Blood Test Spells Out Blood Types
Connie K. Ho for RedOrbit.com
Researchers at Monash University recently developed a paper-based device that writes blood type as text and can be used by emergency-response teams in humanitarian disasters.
The study, published in the journal Angewandte Chemie, describes how the sensors uses the ABO system, categorizing blood types as A, B, AB, or O and positive or negative. The system designates which antigens are in the blood (i.e. A blood has A antigens, B blood has B antigens, and blood type O has no antigens).
Lead researcher Professor Wei Shen of Monash University was inspired to create the device after watching the film, Harry Potter and the Chamber of Secrets. In one scene, Harry writes a question on a paper about the Chamber of Secrets and the paper responds with an answer in writing.
“The movie shows that you can have a text result, and that’s where the idea comes from,” Shen stated in an abc.net.au article.
Shen believes that the blood test can come in handy, as sometimes mistakes made during blood test interpretation can have serious consequences.
“We found that more than 80% of the population… could not interpret the result even if the result from a perfectly functioned blood typing assay was presented to them,” commented Shen in an article by the BBC article. “But with a device that can spell out the patient’s blood type in written text, people will know their blood type easily.”
The team found that the paper-based blood test device they developed was comparable to the ones used in hospitals, with theirs being cheaper, faster, and easier to use.
“We have tested 99 samples and so far we have found it has the same accuracy as the mainstream blood typing tests,” Shen told abc.net.au.
With such user-friendly capabilities, the groundbreaking device could be used in developing countries as well.
“Studies show that errors are linked mostly to incorrect registration of the results to the blood sample, or human error,” Shen told BBC News. “In developing regions and remote areas, mainstream technologies are not available, and non-mainstream methods are used. Misinterpretation of assay results by less-trained health personnel is likely to be a major worry.”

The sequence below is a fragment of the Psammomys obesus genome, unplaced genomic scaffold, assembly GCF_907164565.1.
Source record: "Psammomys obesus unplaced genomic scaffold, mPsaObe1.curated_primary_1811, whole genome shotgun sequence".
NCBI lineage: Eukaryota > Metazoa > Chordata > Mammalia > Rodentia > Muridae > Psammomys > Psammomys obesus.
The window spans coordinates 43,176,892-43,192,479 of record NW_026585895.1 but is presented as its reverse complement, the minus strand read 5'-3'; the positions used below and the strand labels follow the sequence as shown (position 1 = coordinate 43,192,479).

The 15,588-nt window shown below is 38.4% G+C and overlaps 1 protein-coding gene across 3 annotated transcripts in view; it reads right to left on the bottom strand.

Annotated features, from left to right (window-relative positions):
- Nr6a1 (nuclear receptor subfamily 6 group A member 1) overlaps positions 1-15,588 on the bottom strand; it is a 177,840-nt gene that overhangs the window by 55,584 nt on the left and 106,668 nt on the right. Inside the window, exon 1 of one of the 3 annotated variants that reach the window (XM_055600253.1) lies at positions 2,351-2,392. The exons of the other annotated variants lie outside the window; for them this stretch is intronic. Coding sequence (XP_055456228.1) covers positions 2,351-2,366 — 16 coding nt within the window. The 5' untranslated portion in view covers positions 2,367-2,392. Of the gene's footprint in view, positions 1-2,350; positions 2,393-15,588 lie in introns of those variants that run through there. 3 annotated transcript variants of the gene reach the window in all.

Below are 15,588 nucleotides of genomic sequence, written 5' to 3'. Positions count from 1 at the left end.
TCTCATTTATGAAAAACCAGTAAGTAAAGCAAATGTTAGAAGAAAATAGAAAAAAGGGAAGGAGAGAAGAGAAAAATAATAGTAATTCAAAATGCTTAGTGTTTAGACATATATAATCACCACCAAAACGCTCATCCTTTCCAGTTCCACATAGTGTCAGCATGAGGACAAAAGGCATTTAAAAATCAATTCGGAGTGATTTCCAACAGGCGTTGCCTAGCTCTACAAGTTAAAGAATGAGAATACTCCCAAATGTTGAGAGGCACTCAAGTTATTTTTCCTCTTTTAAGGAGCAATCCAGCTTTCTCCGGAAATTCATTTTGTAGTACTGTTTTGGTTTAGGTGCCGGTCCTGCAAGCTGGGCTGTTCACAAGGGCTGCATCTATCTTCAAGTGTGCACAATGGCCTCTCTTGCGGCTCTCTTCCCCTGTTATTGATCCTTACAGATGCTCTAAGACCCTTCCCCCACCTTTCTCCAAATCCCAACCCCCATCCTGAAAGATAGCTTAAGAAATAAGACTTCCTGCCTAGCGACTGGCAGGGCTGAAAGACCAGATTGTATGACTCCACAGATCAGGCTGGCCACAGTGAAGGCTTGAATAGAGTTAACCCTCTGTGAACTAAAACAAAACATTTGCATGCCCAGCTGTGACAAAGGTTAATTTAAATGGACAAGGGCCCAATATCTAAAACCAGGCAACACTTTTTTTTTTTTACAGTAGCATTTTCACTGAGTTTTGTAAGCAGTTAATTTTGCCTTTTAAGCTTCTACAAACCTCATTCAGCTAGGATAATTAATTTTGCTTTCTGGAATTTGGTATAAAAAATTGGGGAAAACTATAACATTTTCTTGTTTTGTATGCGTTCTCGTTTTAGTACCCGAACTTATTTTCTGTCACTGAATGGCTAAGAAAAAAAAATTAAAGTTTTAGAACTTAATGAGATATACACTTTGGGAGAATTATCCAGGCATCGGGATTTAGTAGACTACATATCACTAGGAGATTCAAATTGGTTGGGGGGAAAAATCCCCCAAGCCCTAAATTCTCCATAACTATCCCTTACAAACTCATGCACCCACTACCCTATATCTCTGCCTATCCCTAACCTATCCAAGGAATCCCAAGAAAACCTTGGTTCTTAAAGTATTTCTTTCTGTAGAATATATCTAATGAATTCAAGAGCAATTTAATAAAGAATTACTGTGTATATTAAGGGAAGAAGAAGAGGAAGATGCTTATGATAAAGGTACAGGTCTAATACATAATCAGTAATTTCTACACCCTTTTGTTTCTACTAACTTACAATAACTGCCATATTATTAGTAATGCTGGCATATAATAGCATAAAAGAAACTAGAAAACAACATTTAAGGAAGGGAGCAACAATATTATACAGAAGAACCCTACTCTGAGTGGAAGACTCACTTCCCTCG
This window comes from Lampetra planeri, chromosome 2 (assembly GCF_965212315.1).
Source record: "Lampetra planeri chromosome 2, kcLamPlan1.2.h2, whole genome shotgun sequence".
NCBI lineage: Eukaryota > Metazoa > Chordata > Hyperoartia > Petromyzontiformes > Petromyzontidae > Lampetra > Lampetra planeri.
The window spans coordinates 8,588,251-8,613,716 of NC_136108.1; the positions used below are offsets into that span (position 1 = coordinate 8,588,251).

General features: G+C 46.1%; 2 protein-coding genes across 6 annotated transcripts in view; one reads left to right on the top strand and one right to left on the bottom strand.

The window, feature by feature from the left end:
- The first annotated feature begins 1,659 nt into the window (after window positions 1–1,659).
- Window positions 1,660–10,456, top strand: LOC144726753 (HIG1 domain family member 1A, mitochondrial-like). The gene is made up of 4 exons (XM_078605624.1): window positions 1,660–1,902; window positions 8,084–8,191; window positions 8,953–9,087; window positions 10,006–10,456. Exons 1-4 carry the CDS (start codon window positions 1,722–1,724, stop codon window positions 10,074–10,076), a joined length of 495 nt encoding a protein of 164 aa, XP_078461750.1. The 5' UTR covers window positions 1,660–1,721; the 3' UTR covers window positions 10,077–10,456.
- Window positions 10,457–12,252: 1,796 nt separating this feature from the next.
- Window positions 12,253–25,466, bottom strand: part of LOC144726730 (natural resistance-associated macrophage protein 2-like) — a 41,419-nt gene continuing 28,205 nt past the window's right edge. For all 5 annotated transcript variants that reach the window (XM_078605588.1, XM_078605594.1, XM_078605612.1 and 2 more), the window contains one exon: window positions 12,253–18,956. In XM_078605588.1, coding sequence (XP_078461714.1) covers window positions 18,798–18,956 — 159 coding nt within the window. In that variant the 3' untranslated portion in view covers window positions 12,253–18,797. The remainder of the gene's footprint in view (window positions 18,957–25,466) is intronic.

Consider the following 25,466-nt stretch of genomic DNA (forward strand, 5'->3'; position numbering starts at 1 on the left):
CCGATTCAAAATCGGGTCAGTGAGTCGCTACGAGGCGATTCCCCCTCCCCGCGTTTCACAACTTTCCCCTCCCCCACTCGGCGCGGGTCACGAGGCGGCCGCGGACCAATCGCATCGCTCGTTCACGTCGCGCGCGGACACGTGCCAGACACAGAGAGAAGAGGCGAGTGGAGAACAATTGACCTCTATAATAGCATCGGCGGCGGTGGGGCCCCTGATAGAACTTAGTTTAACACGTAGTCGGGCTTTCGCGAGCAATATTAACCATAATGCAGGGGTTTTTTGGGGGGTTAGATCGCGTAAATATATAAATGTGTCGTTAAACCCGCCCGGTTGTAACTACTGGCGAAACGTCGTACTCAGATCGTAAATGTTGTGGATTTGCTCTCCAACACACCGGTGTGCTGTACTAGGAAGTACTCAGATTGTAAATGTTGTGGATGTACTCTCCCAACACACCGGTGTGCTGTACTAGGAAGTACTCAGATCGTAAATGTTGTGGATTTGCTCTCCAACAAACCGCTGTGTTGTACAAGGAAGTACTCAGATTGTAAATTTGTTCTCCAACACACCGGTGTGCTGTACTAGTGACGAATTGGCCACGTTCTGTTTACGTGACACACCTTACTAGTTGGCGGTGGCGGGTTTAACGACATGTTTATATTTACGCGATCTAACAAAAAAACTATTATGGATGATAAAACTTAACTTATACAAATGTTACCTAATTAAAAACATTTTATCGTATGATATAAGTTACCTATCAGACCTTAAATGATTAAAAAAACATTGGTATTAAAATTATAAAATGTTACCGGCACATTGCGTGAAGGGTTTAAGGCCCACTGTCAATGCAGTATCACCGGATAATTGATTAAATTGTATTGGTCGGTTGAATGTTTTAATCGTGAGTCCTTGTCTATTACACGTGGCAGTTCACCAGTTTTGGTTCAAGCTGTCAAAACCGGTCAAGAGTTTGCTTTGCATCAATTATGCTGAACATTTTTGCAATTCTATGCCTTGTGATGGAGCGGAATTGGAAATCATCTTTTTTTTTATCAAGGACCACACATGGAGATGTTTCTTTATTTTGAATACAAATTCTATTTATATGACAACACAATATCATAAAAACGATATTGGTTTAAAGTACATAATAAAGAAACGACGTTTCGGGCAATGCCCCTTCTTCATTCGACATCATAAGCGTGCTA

The tool is made of a small, square-shaped paper-based sensor that has a layer of water-repellant coating, except for four areas on the surface that are shaped in different blood letter types. For example, one area is shaped in the letter “A,” another area shaped in the letter “B,” and another area has the “minus” sign. These areas can absorb liquid and contain antibodies to interact with blood cells, clumping based on the type of blood it is.
So, when blood type B is dropped on the paper, it will fill the part of the paper that has antibodies responding to blood type B, creating a letter “B” on the paper. The letter is readable even when the sensor has water on it. Since blood type O has no antigens, the researchers filled that area with antigens that were opposite to antigens A and antigens B. If the blood sample was not O, then the antigens would fill it and it would make an “X” mark. However, if the blood sample was blood type O, when the paper was washed with saline liquid, the researchers would be able to see that there was an X marked in white with a red letter O left, signifying that the blood sample was blood type O.
“The major novelty is in the ease of reading the strip by spelling out the letters for specific blood types,” explained Dr. John Brennan, the Canada Research Chair in Bioanalytical Chemistry, in an interview with BBC. “I think that there are places where such strips might be used, such as rapid response scenarios – battlefield casualties, automobile accidents, etc – where rapid blood transfusion is required. In such cases an unambiguous readout such as that provided by these strips would be important.”